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Java, MySQL, Avaya

MERGE Engine

Basically, MERGE is a copy of MyISAM, allowing us to exceed the maximum MyISAM table size. MERGE will be slower to read indexes because MySQL has to search the indexes of multiple tables.

The book example:

I’m still unsure about the error I’ve got, due obviously NorthAndSouth is not a MyISAM table.

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May 30, 2011 Posted by | MySQL | Leave a comment

Which Storage Engine is my table using?

There are different ways to find that out, below these 2 examples:

We could access the INFORMATION_SCHEMA and get all Engines being used at our database:

May 28, 2011 Posted by | MySQL | Leave a comment

MyISAM Engine

Main characteristics of the MyISAM Engine at MySQL:

  • On disk each table uses 3 files: City.frm (format), City.MYD (contents), City.MYI (index).
  • Has the most flexible AUTO_INCREMENT column handling.
  • Can be used to setup MERGE tables.
  • Can be converted into fast, compressed, read-only tables to save space.
  • Supports FULLTEXT searching and spatial data types.
  • Queries for MyISAM use table-level locking. Deadlock cannot occur, but performance can be reduced in environments with mix of read and write queries.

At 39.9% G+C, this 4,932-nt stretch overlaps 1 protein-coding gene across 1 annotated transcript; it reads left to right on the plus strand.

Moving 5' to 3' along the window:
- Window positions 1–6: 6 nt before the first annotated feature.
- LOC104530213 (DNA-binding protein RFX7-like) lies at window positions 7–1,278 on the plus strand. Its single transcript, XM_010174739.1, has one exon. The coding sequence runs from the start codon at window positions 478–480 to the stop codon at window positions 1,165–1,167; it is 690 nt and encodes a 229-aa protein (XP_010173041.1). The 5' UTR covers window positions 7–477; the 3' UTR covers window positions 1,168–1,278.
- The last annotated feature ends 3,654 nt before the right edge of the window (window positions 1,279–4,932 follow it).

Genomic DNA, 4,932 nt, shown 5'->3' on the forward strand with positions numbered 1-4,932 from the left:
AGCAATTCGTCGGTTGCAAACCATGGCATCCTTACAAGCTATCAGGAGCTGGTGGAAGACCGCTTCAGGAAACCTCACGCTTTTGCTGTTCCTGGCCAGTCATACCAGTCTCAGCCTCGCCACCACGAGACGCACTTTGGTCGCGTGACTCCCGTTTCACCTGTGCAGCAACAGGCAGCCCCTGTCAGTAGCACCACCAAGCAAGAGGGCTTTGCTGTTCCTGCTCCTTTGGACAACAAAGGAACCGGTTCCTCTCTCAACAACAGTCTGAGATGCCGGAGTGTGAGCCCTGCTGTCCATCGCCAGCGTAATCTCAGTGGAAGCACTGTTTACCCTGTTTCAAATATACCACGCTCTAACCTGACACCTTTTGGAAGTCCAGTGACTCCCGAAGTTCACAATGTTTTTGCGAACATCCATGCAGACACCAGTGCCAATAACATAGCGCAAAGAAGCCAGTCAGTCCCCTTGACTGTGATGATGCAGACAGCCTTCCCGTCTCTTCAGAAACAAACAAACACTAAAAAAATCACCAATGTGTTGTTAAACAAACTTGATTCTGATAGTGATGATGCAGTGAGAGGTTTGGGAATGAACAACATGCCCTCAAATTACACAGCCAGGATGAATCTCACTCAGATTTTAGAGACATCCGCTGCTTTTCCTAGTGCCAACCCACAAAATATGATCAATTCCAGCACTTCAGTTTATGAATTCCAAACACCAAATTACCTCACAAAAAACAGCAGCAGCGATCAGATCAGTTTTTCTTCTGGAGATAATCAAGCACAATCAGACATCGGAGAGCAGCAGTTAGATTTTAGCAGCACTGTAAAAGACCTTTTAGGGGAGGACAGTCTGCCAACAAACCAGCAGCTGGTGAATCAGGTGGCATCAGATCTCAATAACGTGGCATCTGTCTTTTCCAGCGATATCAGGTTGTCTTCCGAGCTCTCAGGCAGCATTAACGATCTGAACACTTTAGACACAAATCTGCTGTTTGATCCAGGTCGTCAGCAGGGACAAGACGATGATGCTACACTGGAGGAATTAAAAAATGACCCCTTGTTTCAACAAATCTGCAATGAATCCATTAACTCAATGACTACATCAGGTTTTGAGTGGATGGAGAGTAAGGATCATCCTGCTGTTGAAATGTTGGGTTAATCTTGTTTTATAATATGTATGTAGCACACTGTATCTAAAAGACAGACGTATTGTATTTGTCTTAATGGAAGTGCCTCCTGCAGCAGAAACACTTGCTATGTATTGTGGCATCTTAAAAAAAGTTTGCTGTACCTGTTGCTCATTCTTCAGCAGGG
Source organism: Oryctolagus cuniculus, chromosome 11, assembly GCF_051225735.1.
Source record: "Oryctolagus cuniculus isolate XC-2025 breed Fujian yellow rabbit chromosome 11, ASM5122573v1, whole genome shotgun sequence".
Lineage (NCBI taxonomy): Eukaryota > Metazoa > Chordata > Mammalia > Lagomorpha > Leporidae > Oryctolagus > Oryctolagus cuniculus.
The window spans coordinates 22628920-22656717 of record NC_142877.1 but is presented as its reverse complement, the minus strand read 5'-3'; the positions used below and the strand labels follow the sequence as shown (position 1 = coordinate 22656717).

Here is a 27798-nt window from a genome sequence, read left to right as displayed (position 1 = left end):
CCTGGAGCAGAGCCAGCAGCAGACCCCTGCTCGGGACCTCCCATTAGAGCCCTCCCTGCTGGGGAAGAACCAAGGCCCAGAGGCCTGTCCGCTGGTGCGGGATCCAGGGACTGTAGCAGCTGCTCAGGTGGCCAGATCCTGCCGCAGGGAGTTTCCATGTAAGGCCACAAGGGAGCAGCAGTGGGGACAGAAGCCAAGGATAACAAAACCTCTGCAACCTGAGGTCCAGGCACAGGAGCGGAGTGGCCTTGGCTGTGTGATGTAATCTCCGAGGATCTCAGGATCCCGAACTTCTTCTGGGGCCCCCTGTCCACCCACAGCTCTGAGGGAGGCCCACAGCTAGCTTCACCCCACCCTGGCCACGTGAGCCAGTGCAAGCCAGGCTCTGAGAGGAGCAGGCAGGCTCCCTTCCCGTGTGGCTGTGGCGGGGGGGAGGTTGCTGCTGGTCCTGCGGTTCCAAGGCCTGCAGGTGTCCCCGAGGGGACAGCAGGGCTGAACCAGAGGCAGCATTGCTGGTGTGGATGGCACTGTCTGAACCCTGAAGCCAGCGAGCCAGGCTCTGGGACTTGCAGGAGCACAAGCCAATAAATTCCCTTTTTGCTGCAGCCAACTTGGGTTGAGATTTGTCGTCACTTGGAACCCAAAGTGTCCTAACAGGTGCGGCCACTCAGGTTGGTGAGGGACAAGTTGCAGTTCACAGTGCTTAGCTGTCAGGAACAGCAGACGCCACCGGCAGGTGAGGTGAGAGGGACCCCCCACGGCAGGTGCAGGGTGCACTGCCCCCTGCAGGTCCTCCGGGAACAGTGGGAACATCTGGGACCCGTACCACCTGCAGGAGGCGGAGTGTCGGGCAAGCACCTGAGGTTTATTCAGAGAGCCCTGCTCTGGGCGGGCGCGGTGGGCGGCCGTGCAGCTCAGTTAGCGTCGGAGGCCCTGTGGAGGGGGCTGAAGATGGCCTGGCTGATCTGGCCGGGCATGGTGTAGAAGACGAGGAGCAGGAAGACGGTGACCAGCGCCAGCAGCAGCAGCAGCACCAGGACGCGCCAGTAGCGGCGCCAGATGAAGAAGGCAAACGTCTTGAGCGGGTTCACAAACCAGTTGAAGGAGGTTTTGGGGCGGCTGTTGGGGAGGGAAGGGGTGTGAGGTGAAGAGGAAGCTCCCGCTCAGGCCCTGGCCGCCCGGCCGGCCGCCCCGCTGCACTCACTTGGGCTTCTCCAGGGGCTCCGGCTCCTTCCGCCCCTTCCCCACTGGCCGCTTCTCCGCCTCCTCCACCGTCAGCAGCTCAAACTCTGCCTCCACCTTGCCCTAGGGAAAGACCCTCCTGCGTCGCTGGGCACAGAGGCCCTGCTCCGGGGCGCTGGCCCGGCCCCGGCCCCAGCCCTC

• To workaround that high level of locking we can use a query modifier such as LOW_PRIORITY or HIGH_PRIORITY. Inserts into a table can be buffered on the server side until the table is ready by using INSERT DELAYED.
  • Storage format is portable.
  • Extras like specify the number of rows that you a MyISAM table should hold.
  • Loading data into an empty table, you can disable indexes. LOAD DATA INFILE does that already.
  • If you run out of disk space while adding rows to a MyISAM table, no error occurs. The server suspends the operation until the space becomes available.

So far it looks the most flexible, and that’s probably why is the default storage engine, the main cons would be the table-level locking in certain scenarios.

May 28, 2011 Posted by | MySQL | Leave a comment

Avaya AES Health Checker

At work, there are some tasks that you do as a routine. One of them for me is to check the AES servers, when there is a fault for one of our customers that use softphone or any other bespoke application.

The Avaya AES server or Application Enablement Services server is basically the machine encharged of enabling that extra functionality the Avaya PBX offers on top of Telephony to 3rd party applications like softphones, call tagging, call back, …

To minimize the time, doing those checks I’ve started developing a new script in Python, as from AES 5.2 it’s included. Probably, at the moment I want to keep it small, running only basic commands, but maybe later I will include some log parsing.

May 27, 2011 Posted by | Avaya, Python | Leave a comment